Tuesday, October 19, 1999 Published at 20:42 GMT 21:42 UK
Japan 'should consider nuclear arms'
Japan is the only country ever attacked by nuclear weapons
A new political appointee in Japan's defence ministry has sparked controversy by suggesting that the country should consider getting nuclear weapons despite a decades-old ban.
Shingo Nishimura, one of two parliamentary vice-ministers appointed by the prime minister earlier this month, said: "Parliament needs to discuss whether perhaps it is better for Japan to arm itself with nuclear weapons."
In an interview with the Japanese weekly magazine Shukan Playboy - which has no editorial link with the US version - Mr Nishimura said that in his personal opinion, a nuclear weapons arsenal provides a deterrent against nuclear attack.
"If there were no punishment for rape, then we would all be rapists. But that's not the case as punishment acts as a deterrence," he was quoted as saying.
Public broadcaster NHK said that Defence Minister Tsutomu Kawara had later warned Mr Nishimura not to state personal views which differ from the official government line.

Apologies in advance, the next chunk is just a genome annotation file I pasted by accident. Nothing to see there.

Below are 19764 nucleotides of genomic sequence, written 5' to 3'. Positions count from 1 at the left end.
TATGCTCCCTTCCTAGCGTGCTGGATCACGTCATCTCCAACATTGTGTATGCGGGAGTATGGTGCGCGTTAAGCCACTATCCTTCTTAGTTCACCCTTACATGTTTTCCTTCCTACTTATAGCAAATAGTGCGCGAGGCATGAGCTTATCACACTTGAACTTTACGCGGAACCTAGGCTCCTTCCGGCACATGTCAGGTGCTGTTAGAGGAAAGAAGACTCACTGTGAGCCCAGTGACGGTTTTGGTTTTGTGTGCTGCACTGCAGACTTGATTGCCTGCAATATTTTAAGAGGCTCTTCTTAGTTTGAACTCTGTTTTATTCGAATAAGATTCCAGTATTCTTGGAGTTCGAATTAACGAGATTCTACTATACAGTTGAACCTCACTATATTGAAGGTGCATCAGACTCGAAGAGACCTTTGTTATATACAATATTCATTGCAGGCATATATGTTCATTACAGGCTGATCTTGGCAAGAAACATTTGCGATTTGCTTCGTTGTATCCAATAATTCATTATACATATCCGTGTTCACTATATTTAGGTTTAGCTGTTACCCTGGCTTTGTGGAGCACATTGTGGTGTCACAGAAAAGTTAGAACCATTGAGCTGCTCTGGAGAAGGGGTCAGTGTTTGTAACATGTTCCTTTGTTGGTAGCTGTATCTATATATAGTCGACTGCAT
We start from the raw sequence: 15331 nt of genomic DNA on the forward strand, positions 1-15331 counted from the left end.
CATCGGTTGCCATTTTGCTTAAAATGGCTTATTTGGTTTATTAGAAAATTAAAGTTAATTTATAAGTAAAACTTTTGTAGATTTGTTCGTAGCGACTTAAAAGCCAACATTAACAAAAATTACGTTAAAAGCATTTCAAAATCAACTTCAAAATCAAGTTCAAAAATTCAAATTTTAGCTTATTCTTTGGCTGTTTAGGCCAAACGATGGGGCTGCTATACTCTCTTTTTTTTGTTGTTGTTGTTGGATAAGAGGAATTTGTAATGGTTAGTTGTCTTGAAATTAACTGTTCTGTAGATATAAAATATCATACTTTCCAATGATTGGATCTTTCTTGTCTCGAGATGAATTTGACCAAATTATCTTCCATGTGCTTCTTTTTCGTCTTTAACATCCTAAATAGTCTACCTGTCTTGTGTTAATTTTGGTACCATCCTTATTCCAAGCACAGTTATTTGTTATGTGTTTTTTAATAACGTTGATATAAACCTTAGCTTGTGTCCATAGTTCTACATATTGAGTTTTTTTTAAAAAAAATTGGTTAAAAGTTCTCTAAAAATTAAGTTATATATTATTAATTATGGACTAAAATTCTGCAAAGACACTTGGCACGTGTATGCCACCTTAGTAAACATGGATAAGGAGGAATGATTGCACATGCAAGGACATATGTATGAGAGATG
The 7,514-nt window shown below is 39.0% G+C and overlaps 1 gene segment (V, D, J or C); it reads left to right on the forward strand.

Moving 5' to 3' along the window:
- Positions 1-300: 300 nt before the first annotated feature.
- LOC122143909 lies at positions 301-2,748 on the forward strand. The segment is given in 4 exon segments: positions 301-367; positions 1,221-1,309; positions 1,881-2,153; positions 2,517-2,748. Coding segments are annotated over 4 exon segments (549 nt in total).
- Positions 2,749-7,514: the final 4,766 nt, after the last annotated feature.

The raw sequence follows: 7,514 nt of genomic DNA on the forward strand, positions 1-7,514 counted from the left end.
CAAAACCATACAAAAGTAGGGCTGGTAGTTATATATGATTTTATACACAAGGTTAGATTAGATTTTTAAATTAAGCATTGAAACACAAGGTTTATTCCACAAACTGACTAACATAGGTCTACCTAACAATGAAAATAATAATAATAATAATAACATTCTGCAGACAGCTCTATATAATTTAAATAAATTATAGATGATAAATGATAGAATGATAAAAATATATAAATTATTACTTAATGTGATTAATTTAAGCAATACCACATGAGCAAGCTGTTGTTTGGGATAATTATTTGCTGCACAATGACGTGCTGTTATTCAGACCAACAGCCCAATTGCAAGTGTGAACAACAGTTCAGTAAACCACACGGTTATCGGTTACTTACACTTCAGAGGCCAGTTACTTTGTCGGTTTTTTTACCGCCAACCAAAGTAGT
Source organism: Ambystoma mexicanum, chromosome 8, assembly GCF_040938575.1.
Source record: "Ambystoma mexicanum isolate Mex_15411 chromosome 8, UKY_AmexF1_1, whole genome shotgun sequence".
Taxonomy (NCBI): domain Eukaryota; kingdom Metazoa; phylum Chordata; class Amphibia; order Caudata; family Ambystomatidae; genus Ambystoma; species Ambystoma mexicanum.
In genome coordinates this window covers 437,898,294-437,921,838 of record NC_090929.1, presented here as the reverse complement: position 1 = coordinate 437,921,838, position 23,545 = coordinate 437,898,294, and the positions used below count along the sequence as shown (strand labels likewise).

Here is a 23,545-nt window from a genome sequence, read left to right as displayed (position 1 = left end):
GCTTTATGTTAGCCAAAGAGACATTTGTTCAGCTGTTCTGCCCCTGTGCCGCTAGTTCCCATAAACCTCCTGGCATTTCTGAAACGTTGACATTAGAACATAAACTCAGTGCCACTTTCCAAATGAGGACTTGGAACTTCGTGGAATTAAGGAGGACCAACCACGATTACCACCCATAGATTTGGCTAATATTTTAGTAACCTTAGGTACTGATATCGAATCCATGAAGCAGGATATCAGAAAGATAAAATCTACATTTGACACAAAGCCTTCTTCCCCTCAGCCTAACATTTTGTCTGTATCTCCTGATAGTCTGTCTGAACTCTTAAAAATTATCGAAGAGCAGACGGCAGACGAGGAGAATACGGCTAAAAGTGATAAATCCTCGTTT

Top government spokesman Mikio Aoki told a regular news conference that he planned to question Mr Nishimura personally on the meaning of his comments.
The minister is no stranger to controversy. Along with three colleagues, Mr Nishimura hit the headlines in May 1997 when they landed on a disputed island in the East China Sea and planted a Japanese flag.
Japan, China and Taiwan all claim the islands, known as the Senakakus by the Japanese and the Daioyus by the Chinese.
Mr Nishimura's comments on nuclear weapons come at a sensitive time in Japan, which has been left reeling by the worst nuclear accident in its history.
The head of the firm responsible, JCO, on Tuesday apologised to legislators at a parliamentary hearing.
JCO has already admitted that workers at the Tokaimura plant use buckets to transport dangerous radioactive materials and that an illegal operating manual was used.
The firm is also facing a criminal investigation, and some executives could face jail sentences if they are found guilty of negligence.